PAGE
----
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Re: Restricted storage

From: Michal Suchanek
Subject: Re: Restricted storage
Date: Tue, 6 Jun 2006 17:29:02 +0200

On 6/1/06, Jonathan S. Shapiro <address@hidden> wrote:
On Thu, 2006-06-01 at 22:26 +0200, Michal Suchanek wrote:

In my experience, the set of fully reliably administrators is a set of
size zero. The set of network-disconnected machines is a much larger
set, but I don't think we would be satisfied with a "safe only when
disconnected" design. Redmond has already produced one of those.

So in the design space of interest, we must assume "network connected",
and *I* assume that the Administrator is human and fallible. The
question now is: what can we assume about the administrative tools?

In the absence of TC, the answer in the *general* case is "nothing".
Therefore, we must conservatively assume that the entire machine is
compromised in the absence of direct knowledge of the Administrator.

Under these conditions, we would necessarily conclude the following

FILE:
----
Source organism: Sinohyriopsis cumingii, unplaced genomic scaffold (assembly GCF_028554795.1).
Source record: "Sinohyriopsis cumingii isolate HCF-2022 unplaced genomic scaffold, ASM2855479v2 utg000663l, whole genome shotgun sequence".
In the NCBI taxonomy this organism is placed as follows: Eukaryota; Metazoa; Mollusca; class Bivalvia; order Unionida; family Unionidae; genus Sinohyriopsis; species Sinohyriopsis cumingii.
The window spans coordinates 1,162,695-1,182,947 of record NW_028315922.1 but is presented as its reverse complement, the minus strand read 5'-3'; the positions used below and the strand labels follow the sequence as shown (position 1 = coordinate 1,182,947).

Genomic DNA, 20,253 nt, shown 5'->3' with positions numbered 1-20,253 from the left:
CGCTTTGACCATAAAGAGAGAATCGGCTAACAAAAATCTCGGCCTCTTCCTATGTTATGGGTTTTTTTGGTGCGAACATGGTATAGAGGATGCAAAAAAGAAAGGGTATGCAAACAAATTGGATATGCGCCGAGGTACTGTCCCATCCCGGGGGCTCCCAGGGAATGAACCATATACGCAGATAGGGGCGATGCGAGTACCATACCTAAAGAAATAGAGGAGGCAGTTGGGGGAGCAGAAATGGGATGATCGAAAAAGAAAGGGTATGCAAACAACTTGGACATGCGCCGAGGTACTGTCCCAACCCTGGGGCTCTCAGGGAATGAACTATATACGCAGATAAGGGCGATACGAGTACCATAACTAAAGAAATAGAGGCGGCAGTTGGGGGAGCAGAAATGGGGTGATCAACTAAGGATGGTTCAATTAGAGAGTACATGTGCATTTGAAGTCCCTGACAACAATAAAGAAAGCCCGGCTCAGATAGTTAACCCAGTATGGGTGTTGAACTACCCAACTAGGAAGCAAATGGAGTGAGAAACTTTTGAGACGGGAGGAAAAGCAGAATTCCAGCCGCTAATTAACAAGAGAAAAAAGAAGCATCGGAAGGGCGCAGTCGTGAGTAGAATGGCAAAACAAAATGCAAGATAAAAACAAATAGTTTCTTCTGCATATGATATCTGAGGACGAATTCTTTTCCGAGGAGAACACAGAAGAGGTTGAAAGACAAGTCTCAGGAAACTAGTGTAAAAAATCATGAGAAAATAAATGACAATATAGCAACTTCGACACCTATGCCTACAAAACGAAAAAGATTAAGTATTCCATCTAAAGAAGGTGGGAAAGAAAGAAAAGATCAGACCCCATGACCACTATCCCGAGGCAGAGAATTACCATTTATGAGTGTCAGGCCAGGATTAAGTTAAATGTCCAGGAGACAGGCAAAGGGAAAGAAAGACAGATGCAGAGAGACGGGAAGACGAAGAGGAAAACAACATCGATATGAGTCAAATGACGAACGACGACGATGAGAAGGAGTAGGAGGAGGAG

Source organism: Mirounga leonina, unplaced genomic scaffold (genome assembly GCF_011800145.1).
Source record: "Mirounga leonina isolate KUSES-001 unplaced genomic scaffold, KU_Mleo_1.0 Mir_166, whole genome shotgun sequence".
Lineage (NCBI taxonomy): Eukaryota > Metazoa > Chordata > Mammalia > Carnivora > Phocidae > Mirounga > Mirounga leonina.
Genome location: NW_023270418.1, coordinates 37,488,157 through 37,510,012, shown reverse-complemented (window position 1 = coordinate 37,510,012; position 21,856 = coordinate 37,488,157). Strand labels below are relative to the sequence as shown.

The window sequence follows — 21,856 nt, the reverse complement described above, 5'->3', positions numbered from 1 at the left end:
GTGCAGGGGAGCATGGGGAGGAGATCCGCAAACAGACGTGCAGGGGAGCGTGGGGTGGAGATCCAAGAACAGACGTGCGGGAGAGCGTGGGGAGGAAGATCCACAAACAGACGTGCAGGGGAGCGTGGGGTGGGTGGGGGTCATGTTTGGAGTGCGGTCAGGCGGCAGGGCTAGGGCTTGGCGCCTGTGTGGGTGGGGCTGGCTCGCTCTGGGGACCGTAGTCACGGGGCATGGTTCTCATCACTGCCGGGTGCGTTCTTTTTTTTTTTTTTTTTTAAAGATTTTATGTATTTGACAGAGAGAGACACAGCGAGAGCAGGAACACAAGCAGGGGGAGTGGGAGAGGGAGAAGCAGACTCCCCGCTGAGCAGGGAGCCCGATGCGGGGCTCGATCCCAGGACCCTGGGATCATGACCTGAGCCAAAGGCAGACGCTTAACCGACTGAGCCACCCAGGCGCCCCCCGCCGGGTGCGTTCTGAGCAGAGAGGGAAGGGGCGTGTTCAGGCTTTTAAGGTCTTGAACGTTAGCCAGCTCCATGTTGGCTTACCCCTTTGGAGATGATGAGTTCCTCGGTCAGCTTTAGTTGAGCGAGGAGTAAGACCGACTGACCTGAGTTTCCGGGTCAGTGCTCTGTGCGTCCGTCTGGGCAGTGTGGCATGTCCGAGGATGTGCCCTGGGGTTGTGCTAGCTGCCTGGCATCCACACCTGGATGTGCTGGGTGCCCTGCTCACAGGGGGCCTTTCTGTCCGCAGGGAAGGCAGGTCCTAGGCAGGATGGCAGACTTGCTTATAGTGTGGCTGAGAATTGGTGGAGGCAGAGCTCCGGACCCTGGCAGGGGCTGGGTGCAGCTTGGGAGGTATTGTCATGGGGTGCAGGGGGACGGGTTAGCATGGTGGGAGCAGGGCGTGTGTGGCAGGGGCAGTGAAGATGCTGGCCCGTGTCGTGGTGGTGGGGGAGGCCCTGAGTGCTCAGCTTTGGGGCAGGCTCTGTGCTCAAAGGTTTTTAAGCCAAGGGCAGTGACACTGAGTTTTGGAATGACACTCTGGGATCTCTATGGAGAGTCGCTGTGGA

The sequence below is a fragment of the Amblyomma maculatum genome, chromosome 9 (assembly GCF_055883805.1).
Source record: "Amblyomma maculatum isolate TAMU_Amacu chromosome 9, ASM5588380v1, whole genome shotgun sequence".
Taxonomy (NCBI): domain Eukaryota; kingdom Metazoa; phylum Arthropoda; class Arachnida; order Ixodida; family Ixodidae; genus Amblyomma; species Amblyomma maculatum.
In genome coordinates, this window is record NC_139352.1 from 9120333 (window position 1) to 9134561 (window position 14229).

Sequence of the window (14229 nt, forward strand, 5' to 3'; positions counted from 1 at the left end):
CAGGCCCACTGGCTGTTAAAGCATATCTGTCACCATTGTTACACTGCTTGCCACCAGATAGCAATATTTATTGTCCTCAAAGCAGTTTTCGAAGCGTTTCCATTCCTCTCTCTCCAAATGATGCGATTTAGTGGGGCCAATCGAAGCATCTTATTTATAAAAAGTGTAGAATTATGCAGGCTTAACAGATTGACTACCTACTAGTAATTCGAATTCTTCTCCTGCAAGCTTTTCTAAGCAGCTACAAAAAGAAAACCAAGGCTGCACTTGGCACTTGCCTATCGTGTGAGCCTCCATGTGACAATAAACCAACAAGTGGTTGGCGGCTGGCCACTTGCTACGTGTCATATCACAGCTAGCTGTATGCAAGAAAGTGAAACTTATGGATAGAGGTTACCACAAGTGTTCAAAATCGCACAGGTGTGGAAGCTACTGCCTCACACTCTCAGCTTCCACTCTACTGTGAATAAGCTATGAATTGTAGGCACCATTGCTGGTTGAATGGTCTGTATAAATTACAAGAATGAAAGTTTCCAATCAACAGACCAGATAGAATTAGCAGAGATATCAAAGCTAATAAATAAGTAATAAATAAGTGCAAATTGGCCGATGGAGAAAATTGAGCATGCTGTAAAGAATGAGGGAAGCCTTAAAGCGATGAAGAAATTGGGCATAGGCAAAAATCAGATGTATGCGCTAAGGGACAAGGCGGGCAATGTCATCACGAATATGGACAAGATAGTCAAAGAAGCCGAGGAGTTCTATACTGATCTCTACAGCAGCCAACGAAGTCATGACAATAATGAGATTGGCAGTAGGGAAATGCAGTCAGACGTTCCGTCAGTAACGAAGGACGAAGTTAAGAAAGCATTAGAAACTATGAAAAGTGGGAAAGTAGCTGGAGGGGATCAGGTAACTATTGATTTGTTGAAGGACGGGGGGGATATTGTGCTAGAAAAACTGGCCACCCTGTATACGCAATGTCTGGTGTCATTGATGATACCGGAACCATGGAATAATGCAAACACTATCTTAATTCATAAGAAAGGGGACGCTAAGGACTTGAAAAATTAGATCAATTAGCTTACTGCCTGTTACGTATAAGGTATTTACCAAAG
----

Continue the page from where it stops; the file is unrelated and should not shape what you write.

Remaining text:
about our two options:

        TC+OS <<<< OS+Administrator

> And I personally do not find much confidence in the TC. It turned out
> that CAs for SSL aren't very trustworthy, and I do not see any
> principial difference between the CA scheme and the TC scheme.

This depends greatly on the CA, and the CA process for TC chips has been
much more carefully handled than the one for SSL.

> I would say that in the other case the TC is the weak link....

What empirical evidence can you offfer to support this assumption? It
seems very unlikely on many grounds.

In the end, the TC keys are still managed by an administrator. The set
of reliable administrators is zero (you said that :).

Even if you verify some chips, there is no guarantee that they will not
- start producing a new revision
- give away keys to sign something else than the chips

Plus there is the problem of signing all those chips. How whould an US
chip maufacturer manage that? Will they have the chips signed in
Taiwan and China, or will they first get all the zillions of chips
transported to the US and sign them there?

How much do you trust a chip signed in China?

Now in case of TC it either works for everybody or it fails for
everybody (or at least a substantial part of the world). But I find
the situation where things fail locally better than the one where
there are only large catastrophic failures.



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